Synonyms for spruceana or Related words with spruceana

radlk              leptophylla              sessiliflora              crinitum              dombeya              floribundum              randia              lehmannii              puberula              poepp              galpinii              glabrescens              preussii              weinmannia              alseodaphne              ciliatum              sprucei              calcarata              lancifolia              onosma              recurva              microphyllum              subsessilis              anomalum              auriculata              peduncularis              sessilifolia              caulescens              schefflera              allophylus              ellipticum              grewia              campanulata              laxum              multifida              tarenna              laxiflora              gaudichaudii              plumosa              marcgravia              parsonsia              martiana              uliginosa              insulare              oblongifolia              alchornea              candicans              triflora              foveolata              mossambicensis             



Examples of "spruceana"
Calceolaria spruceana is a species of plant in the Calceolariaceae family. It is endemic to Ecuador.
Ilex spruceana is a species of plant in the Aquifoliaceae family. It is endemic to Venezuela.
Draba spruceana is a species of flowering plant in the Brassicaceae family.
Other terra firme trees include Brazil nut ("Bertholletia excelsa"), sucupira ("Bowdichia virgilioides") and rubber ("Hevea spruceana").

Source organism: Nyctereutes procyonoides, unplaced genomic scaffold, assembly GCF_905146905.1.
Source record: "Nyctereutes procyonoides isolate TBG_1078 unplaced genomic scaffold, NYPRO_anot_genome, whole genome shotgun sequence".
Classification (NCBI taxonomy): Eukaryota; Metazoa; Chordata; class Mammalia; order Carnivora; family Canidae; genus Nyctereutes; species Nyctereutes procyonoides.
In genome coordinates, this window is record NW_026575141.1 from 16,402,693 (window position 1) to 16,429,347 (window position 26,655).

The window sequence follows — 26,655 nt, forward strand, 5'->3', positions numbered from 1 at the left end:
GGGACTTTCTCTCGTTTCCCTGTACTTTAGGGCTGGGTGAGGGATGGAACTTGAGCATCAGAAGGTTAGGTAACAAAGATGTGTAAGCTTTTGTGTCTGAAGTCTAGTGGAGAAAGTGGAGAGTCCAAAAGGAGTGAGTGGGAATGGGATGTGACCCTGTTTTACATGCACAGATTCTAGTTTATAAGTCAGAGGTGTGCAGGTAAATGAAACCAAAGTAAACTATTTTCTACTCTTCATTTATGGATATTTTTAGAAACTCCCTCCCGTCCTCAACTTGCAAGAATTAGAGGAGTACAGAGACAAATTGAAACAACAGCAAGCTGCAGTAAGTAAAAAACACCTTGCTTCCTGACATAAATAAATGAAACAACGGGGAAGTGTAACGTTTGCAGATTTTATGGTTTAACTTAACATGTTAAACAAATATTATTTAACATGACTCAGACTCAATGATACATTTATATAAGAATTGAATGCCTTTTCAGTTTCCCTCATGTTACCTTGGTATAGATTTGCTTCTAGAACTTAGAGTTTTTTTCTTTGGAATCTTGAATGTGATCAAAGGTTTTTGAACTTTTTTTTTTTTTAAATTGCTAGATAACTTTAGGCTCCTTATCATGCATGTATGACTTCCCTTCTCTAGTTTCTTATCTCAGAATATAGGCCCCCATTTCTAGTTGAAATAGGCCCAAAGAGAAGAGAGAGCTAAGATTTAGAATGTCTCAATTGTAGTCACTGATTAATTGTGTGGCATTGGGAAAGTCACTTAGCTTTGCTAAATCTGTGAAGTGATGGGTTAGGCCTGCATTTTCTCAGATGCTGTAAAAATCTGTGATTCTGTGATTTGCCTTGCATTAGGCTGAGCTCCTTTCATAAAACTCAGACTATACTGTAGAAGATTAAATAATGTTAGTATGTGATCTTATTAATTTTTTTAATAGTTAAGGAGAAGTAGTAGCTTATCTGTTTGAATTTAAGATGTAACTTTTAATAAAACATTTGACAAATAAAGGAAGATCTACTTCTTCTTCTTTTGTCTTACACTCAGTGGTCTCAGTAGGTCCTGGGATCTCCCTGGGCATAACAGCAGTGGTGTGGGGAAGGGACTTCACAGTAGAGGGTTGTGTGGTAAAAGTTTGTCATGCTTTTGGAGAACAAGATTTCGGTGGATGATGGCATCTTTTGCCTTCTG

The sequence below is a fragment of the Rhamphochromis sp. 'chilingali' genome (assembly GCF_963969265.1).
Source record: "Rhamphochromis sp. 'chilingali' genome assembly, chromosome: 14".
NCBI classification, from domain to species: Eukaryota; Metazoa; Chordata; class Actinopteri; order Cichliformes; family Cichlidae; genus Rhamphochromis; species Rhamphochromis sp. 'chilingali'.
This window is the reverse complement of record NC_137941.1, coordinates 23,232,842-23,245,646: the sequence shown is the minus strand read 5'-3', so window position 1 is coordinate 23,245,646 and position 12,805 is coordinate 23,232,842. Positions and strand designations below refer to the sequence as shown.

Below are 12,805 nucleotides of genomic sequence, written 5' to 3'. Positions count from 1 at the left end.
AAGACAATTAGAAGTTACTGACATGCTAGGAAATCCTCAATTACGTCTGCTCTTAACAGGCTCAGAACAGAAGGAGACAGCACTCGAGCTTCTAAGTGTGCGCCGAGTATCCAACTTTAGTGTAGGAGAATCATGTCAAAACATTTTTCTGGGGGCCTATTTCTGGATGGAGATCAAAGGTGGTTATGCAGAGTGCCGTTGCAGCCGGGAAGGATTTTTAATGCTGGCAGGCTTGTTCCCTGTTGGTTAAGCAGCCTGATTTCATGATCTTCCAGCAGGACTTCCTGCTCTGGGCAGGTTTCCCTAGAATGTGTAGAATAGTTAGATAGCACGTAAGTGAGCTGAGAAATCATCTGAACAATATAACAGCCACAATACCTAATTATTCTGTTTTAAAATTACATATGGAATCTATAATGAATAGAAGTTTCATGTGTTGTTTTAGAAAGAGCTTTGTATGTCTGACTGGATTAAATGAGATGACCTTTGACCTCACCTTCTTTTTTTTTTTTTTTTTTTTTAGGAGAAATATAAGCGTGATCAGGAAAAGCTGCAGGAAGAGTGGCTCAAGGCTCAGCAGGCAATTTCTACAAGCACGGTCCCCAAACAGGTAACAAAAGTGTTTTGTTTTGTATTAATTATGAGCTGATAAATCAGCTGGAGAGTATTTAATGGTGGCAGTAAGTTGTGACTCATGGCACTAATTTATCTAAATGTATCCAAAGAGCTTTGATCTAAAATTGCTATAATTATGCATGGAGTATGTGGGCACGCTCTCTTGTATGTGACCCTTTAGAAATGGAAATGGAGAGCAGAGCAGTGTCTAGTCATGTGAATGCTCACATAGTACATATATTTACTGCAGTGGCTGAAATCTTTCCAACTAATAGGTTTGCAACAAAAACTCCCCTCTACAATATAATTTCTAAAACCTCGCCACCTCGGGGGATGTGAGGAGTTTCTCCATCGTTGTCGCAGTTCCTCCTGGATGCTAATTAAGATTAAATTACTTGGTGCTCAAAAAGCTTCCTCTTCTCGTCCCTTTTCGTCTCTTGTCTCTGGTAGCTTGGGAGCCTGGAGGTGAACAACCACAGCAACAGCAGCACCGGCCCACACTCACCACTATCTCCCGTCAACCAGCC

Markea spruceana is a species of plant in the Solanaceae family. It is endemic to Ecuador.
Tree species include Piranhea trifoliata, Brazil nut ("Bertholletia excelsa"), rubber tree ("Hevea brasiliensis"), "Hevea spruceana" and "Parkia pendula".
Utricularia spruceana is a small, affixed subaquatic or terrestrial carnivorous plant that belongs to the genus "Utricularia" (family Lentibulariaceae). It is native to South America with distributions in Brazil and Venezuela. Peter Taylor had reduced this species to a synonym under "U. resupinata" in 1967 because the only difference between the specimens he examined at the time was the smaller size of "U. spruceana". Other collections were made of both species after that publication and Taylor reestablished "U. spruceana" based on these collections that displayed distinct differences between the species.
Pilea spruceana (Silver Tree) is a species of evergreen plant in the Urticaceae family, which grows up to 1 foot in height, with a spread of up to 1.5 feet.
The flooded savanna holds large grasses such as "Echinochloa polystachya", "Echinochloa spectabilis", "Hymenachne amplexicaulis", "Hymenachne donacifolia", "Leersia hexandra", "Paspalum platyaxix", "Luziola spruceana", "Panicum elephantipes", "Paspalum fasciculatum" and several "Oryza" species.
"H. spruceana" is a medium-sized, evergreen tree that sometimes develops a markedly swollen trunk, seemingly a response to periodical flooding. The leaves have three elliptical leaflets. The inflorescence is a panicle with separate male and female flowers; in contrast to other members of the genus, the flowers of "H. spruceana" are purplish in colour. The usually three seeds are contained in a capsule with woody valves, but this does not break open explosively to expel the seeds as happens with other members of the genus.
Hevea spruceana is a species of rubber tree in the genus "Hevea", belonging to the family Euphorbiaceae. It is native to the rainforests of northern Brazil and Guyana. It is named in honour of the English botanist Richard Spruce who spent the years 1849 to 1864 exploring the Amazon basin and sending botanical specimens back to Europe.